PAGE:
That’s because the defensive “double shield” is no longer there and though few will mourn the passing of that tactical trait work needs to be done at either getting Laba to stay deeper and more central or for Tchani and Jacobson to not over commit too early in a move (I can’t believe I’m complaining that the Whitecaps midfielders are being too attack minded!).

Another issue is that neither Jacobson or Tchani are true goal scoring midfielders.

Jacobson at least has some of the instincts to play in that way (even if his finishing leaves something to be desired) but Tchani has shown little going forward and that’s going to be an issue as the games go on because a team set up like this can’t afford to spurn chances on a regular basis.

But these are relatively minor gripes given how much things have improved with Bolaños, Techera and Montero beginning to find some kind of understanding and Sheanon Williams looking like the answer to all the right back woes of last season.

The question now is whether Robinson will stick with what he’s got or continue to experiment with systems and lineups.

It would be brave of him to try the latter given how well his side have played in the last two weeks but it’s tough to see how a player like Brek Shea will fit into this lineup and even harder to see a fit again Yordy Reyna playing any of these roles.

So maybe there is room for more tactical tweaks as the weeks and the games go on and that’s no bad thing as long as the core philosophy leans toward going forward more than dropping back.

Because while it may not be true that teams that try to win games always fare better than teams that try not to lose them it is true that fans will forgive the former far more easily than they will the latter.

And the Whitecaps have become almost likeable again.

Time for the Soccer Shorts player ratings-

Ousted-6, Williams-7, Parker-6.5, Waston-6.5, Harvey-6.5, Laba-6.5, Tchani-5.5, Jacobson-7*, Bolaños- 6.5, Techera-7, Montero-6




Portland v Vancouver: What did we learn?

So I was listening to the new WhaleBone Shampoo album the other evening (“Restructuring the Forest” only available on vinyl through the “Perplexed” record label) and while the majority of the tracks are minor updates on the mashup of Trap music and Eastern European influenced Psychobilly that made their debut album “A Carwash for Dr. Ernst Janning” such essential listening it was the title track that I found so compelling.

This was clearly the band stepping away from their comfort zone and featured a kind of Kraftwerkesque electronica backing while individual members took turns in reading out random abstracts from past editions of National Geographic magazine.

Does it work?

Probably not, but it is at least an attempt to create something of an escape clause for the band; something that extends beyond the already slightly tired boundaries of their debut offering.

And as I was listening to that song it made me cast my mind back to the Whitecaps 2-1 defeat in Portland last weekend and then when I further heard Jordan Harvey being interviewed in a post-scrimmage scrum and listened to him opine that the team had vowed to break away from the defensive structure of previous years when it came to road games it made me re-evaluate what had gone before.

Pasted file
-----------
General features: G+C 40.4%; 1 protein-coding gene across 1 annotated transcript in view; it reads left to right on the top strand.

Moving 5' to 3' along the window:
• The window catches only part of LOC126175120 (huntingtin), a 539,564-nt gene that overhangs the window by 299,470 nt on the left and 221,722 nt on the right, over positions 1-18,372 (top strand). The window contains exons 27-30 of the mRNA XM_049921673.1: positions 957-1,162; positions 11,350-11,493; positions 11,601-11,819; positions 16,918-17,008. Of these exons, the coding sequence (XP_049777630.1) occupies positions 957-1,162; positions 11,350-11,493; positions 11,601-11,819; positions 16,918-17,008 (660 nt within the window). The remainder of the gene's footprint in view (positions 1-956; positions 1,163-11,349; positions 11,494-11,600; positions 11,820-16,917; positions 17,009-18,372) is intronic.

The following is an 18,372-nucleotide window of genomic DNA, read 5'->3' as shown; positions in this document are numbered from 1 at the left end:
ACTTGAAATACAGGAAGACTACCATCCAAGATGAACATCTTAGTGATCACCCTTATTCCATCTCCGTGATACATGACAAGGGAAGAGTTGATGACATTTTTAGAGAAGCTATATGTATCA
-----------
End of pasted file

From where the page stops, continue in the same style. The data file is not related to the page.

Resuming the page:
So let’s review.

A defeat in San Jose which only came about when David Ousted was red carded after Vancouver had sped into a 2-0 lead.

A mess of a game and a performance in Salt Lake in which an untried three at the back system was utilized with disastrous results.

And finally the recent Portland game where 4-1-4-1 was the order of the day with Andrew Jacobson playing as the most forward thinking central midfielder.

Now, we may not like much of what we’ve seen in those games (and we certainly haven’t liked the results) but there are clear indications that Carl Robinson is desperately trying to break away from the fetters of that old 4-2-3-1 routine that pretty much every other coach in the league figured out how to play against as early as September of 2015.

Much like listening to members of WhaleBone Shampoo earnestly reciting disconnected phrases about the lost tribe of Sapanahua and the latest breakthrough in mosquito repellent we have to acknowledge that, even if we don’t necessarily rejoice in the final cut that made it through the editing process, we should at least rejoice in the willingness of those involved to stretch their boundaries.

So it’s probably time to cut the coach some slack and hope that he continues with this experimental phase of his coaching career and to really, really hope that it produces something more tangible than interesting tactical variations in the very near future because the alternative is too awful to consider.

A return to the kind of road games where the Whitecaps sit back and sit back in the hope that nothing at all ever happens.

And it never, ever did.


Whitecaps fall on a sunny (and rainy) afternoon in Portland

When the Spanish fleet first landed in Mexico in March 1520 the country was home to 22 million people but, by December of that same year, only 14 million were still alive.

That tragedy is down to the introduction of smallpox but it does at least mean that the Vancouver Whitecaps 2-1 defeat in Portland on Saturday afternoon wasn’t the worst away trip of all time.

Actually the Whitecaps weren’t that bad at all, but a lede’s a lede right?